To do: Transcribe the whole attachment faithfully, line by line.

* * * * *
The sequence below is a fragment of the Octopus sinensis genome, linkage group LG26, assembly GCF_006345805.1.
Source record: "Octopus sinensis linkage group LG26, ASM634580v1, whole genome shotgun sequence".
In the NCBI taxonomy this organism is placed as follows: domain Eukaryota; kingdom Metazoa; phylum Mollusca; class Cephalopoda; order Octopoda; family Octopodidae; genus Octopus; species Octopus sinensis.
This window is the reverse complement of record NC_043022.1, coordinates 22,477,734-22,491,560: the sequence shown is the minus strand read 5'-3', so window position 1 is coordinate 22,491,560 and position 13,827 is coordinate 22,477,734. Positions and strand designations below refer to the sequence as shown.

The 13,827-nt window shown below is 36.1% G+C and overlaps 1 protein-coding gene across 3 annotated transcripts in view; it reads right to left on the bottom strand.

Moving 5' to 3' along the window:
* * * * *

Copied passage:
The sequence below is a fragment of the Octopus sinensis genome, linkage group LG26, assembly GCF_006345805.1.
Source record: "Octopus sinensis linkage group LG26, ASM634580v1, whole genome shotgun sequence".
In the NCBI taxonomy this organism is placed as follows: domain Eukaryota; kingdom Metazoa; phylum Mollusca; class Cephalopoda; order Octopoda; family Octopodidae; genus Octopus; species Octopus sinensis.
This window is the reverse complement of record NC_043022.1, coordinates 22,477,734-22,491,560: the sequence shown is the minus strand read 5'-3', so window position 1 is coordinate 22,491,560 and position 13,827 is coordinate 22,477,734. Positions and strand designations below refer to the sequence as shown.

The 13,827-nt window shown below is 36.1% G+C and overlaps 1 protein-coding gene across 3 annotated transcripts in view; it reads right to left on the bottom strand.

Moving 5' to 3' along the window: